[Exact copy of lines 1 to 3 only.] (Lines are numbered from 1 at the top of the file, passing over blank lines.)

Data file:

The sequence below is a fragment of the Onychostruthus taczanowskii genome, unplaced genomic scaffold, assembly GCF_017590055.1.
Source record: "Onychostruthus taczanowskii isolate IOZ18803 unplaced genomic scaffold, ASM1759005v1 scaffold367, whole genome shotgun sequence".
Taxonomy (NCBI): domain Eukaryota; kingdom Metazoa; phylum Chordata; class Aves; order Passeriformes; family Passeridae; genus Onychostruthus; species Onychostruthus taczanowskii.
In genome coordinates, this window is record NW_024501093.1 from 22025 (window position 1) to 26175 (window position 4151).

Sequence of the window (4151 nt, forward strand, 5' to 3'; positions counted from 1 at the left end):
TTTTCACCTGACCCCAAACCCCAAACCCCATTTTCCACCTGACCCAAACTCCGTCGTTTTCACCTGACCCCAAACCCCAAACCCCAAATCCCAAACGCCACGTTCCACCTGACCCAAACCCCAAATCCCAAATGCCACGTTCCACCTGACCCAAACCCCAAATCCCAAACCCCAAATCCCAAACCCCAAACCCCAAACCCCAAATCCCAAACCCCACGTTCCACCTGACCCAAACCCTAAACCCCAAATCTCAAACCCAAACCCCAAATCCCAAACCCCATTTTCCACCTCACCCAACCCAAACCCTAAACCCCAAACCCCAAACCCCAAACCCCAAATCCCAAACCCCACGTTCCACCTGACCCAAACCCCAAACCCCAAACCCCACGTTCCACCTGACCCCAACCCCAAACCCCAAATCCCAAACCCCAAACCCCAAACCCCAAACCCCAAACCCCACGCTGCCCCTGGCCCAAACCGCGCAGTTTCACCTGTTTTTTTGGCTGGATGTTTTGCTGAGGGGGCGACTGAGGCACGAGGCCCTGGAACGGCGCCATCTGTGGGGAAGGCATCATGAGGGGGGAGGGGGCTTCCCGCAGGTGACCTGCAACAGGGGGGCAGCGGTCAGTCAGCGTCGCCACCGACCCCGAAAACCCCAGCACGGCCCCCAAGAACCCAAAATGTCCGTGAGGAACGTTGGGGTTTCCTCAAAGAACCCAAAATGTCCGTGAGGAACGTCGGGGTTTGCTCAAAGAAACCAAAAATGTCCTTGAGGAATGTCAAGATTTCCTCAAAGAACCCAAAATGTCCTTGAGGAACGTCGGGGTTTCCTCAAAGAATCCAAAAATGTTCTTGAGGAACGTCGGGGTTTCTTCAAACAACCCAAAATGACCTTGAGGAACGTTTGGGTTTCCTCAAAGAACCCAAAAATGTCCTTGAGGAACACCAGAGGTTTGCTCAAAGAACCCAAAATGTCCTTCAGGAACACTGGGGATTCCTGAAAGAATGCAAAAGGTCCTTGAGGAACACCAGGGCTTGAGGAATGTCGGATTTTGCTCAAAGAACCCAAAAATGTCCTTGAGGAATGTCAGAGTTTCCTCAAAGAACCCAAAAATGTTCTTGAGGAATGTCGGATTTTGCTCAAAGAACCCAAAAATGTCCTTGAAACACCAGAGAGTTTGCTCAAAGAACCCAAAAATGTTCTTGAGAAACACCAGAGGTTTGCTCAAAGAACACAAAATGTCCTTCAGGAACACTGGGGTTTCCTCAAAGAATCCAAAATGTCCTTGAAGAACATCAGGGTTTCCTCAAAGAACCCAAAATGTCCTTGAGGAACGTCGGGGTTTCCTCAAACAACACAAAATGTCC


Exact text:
The sequence below is a fragment of the Onychostruthus taczanowskii genome, unplaced genomic scaffold, assembly GCF_017590055.1.
Source record: "Onychostruthus taczanowskii isolate IOZ18803 unplaced genomic scaffold, ASM1759005v1 scaffold367, whole genome shotgun sequence".
Taxonomy (NCBI): domain Eukaryota; kingdom Metazoa; phylum Chordata; class Aves; order Passeriformes; family Passeridae; genus Onychostruthus; species Onychostruthus taczanowskii.